John Hope Franklin: A personal journey into America's pastHistorians in the News
"Please," he says.
Okay, we won't push him on that right now. But the comparison is not as silly as he makes it sound.
Franklin is in Washington this week to talk about his newly published autobiography, "Mirror to America." Now an emeritus professor at Duke, he's a handsome, white-haired man in a gray suit whose upright bearing makes him seem far younger than his 90 years. Fellow historian David Levering Lewis has described him as "a pioneer scholar; a splendid humanist; a shining model to generations of students, scholars, and activists," as well as "a man of prodigious generosity, prudent counsel, and unaffected grace."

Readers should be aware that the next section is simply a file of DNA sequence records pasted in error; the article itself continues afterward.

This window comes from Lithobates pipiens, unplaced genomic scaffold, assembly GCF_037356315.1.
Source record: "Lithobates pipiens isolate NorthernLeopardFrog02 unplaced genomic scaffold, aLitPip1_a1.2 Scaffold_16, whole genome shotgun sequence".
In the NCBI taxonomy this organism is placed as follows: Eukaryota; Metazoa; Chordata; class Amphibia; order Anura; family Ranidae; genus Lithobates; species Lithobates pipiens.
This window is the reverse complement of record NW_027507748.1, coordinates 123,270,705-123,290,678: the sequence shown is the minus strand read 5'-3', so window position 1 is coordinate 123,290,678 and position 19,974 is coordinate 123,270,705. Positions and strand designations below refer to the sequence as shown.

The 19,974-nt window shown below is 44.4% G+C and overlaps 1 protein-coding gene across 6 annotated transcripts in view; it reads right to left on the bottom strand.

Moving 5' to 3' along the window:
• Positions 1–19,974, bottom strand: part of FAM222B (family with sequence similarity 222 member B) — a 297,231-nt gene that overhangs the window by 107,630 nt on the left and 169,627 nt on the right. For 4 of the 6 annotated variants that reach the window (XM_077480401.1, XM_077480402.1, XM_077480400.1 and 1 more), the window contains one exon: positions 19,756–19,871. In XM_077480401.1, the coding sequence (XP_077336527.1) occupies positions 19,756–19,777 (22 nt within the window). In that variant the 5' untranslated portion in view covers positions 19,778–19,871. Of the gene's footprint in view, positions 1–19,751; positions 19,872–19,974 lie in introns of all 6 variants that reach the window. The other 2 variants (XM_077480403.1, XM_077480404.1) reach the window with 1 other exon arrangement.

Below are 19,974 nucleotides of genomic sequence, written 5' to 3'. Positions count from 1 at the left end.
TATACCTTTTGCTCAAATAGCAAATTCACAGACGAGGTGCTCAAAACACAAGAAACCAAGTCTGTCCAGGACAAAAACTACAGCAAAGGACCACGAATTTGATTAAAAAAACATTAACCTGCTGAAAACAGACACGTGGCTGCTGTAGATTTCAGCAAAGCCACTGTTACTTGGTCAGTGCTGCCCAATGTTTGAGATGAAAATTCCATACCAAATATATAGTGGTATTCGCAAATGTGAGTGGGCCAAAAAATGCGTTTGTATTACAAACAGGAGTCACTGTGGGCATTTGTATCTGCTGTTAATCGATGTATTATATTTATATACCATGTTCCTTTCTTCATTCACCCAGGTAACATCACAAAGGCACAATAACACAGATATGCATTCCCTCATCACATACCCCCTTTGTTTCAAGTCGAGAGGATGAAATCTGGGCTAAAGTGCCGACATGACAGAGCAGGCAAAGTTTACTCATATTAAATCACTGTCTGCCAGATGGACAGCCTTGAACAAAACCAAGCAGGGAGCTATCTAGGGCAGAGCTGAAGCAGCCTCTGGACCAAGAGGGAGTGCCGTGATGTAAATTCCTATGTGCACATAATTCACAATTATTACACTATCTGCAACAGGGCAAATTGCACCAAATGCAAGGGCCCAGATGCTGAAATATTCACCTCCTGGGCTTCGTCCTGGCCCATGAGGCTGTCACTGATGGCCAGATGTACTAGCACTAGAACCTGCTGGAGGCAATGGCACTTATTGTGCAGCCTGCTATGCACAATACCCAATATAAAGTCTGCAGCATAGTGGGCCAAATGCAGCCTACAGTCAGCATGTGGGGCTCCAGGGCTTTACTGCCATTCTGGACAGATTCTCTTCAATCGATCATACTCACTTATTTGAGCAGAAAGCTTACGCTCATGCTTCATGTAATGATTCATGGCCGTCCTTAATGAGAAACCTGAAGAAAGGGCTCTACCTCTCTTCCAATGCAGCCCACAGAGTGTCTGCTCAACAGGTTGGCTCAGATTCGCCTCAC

Tuesday he spoke at the Library of Congress. Yesterday he did "The Diane Rehm Show" on WAMU-FM and spoke at Politics & Prose in Northwest Washington.
A lot has changed in Franklin's 90 years. Some things have not.
comments powered by Disqus
- The JFK Document Dump Could Be a Fiasco Say These Two Scholars
- The book Mattis reads to be prepared for war with North Korea
- Civil War’s legacy hangs over a plaque honoring Confederate soldiers
- Confederate statues still stand in rural Virginia
- Advocates are starting to push for LGBTQ history to be taught in public schools
- Historian Keri Leigh Merritt defends activist scholars
- Historian digs into the hidden world of Mormon finances
- A historian who became a business professor?
- Allan Lichtman's response to critics of his book that makes the case for Trump’s impeachment
- "Do We Have To Fight Nazis Again?” asks historian Paul Ortiz